The American College of Sports Medicine recommends adults get at least 2 1/2 hours of moderate-intensity cardio, or 60 minutes of high-intensity cardio, each week for general fitness. That works out to 30 minutes 5 days a week, or 20 minutes 3 days a week, respectively.

 

But you can split up that time within the day, too. For instance, that can be 15 minutes of jump rope in the morning and 15 minutes of soccer with your kids in the afternoon. Just be sure to push yourself (and pay attention to your heart rate) if you’re aiming for more vigorous cardio.

 

If you’re newer to cardio, set a small, realistic goal, such as 15 minutes, three times a week.

 

From there, add 5 to 10 percent more cardio each week. So, 15 minutes becomes 17 minutes, and then 20 minutes, etc. You can add 5 to 10 percent more mileage if you prefer to use distance as your measurement.

 

It’s OK to do some form of cardio every day, as long as you’re not doing super intense workouts daily. If you put in a hard day, make the one that follows an active recovery day with a walk or perhaps yoga.

 

 

Types of Cardio Training

The method by which you perform cardio is as important to your goals as the exercises themselves. The following strategies alter variables like tempo, rest, and even activity.

 

Endurance training

This is steady-state cardio, wherein you maintain roughly the same pace throughout a workout. You can do this with any of the cardio exercises listed below. You’ll burn calories and train your body to consume oxygen more efficiently, but you won’t build much strength, and you’re likely to lose some muscle.
Best for: Muscular endurance, cardiovascular endurance

 

Interval training

As mentioned above, alternating between periods of high-intensity bursts (such as sprinting) and lower-intensity rest or recovery (such as jogging or walking) will burn more calories in less time. It also generally burns more fat overall, improves anaerobic capacity, and helps your body recover quicker.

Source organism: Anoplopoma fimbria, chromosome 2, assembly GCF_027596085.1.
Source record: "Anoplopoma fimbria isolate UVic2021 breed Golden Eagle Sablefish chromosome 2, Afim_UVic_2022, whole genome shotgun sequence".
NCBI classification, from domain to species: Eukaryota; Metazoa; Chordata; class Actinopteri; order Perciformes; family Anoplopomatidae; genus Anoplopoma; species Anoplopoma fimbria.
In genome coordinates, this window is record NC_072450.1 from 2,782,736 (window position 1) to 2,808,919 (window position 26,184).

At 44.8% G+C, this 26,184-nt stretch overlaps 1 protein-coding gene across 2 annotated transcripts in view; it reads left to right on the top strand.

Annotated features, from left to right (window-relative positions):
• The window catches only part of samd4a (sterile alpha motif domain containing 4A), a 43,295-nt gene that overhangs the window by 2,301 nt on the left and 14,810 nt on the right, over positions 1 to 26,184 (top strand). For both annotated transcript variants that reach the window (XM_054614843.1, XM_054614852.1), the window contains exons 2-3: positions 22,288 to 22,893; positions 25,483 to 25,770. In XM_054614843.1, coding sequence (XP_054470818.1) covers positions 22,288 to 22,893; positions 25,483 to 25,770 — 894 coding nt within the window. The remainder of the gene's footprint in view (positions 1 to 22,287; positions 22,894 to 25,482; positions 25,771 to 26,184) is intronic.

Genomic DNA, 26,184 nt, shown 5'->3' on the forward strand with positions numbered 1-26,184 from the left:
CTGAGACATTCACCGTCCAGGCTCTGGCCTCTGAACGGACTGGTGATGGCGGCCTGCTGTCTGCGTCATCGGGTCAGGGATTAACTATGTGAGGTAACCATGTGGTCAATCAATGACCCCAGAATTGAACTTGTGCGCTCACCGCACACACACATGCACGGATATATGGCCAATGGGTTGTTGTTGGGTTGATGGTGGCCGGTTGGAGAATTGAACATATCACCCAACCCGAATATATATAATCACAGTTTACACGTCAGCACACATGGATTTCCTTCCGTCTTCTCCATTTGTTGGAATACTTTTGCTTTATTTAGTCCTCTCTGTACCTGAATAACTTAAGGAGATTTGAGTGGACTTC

Best for: Muscular development, cardiorespiratory capacity, fat loss

 

 

Circuit training

This type of total-body workout involves performing a number of different exercises in succession (a circuit) with minimal rest in between. It typically involves combining cardio and strength training, though Olson notes it isn’t optimal for either. For weight loss, however, it can be quite effective. Alternate between exercises such as squat lunges, burpees, medicine ball passes, and mountain climbers for 30 to 60 seconds each, then rest a minute between rounds.
Best for: Muscular development, muscular endurance, cardiorespiratory capacity, fat loss

 

 

 

 

Running

Easy to do most anywhere and fairly cheap, running offers a slew of benefits, like strengthening bones and enhancing joint health. However, “the repetitive impact can cause lower-extremity overuse injuries if you don’t vary it with other forms of exercise.

 

Cycling

Easier on your joints than running, biking challenges your body to effectively deliver oxygen to muscles, which offers a greater likelihood for growth.

 

Swimming

Another great option if you have joint issues, swimming is a total-body workout.

 

Rowing

Crew teams are in top shape because rowing is a great total-body cardio and muscular workout. It’s also low-impact, sparing shock to joints.

 

Plyometrics

This kind of exercise most often refers to jump training, and can burn many calories as you increase your explosive power. Naturally, though, good form is a must for this high-impact activity, or you increase the risk of injury.

 

Dancing

Who says cardio can’t be fun? Whether you prefer moving to pop music, country music, or something in between, dancing is a great way to improve aerobic — and even anaerobic — capacity.

 

Jumping rope

Cheap, portable, and easy to do pretty much anywhere, jumping rope builds aerobic and anaerobic endurance, and may help improve coordination, balance, and bone mineral density, research shows. It’s best to wear the right shoes.

 

Hiking

Consistent hiking for 2 to 4 hours at a time uses the aerobic energy system, which can help increase the utilization of fat for energy.  Hiking is also easier on your joints than running, plus you’re spending time in nature, which has been shown to improve mood among other benefits.

 

Calisthenics

Old-school bodyweight exercises like squats and pushups are a great way to get your heart pumping and build muscular endurance. The more muscles used, the more oxygen required, and the more calories burned.  Try jumping jacks, high knees, ice skaters, mountain climbers, and burpees.

 

Sports

Games like softball, basketball, and soccer offer more than friendly competition. Each sport has different benefits for your body, from the fuel system you use to skills required of your body and mind.  The movements required in different sports help teach coordination while keeping cardio fun and interactive.

 

Cardio Is Way More Than Running

You can get the benefits of cardio in many more ways than simply running. Whether you swim, dance, or do VargusFitness workouts , be sure to do more than one thing.

Your body is capable of a lot of things. For general health and fitness, encompass all of it,.   Do endurance as well as interval workouts, in all forms of cardio, to lose weight, improve overall fitness, and reduce your risk of injury.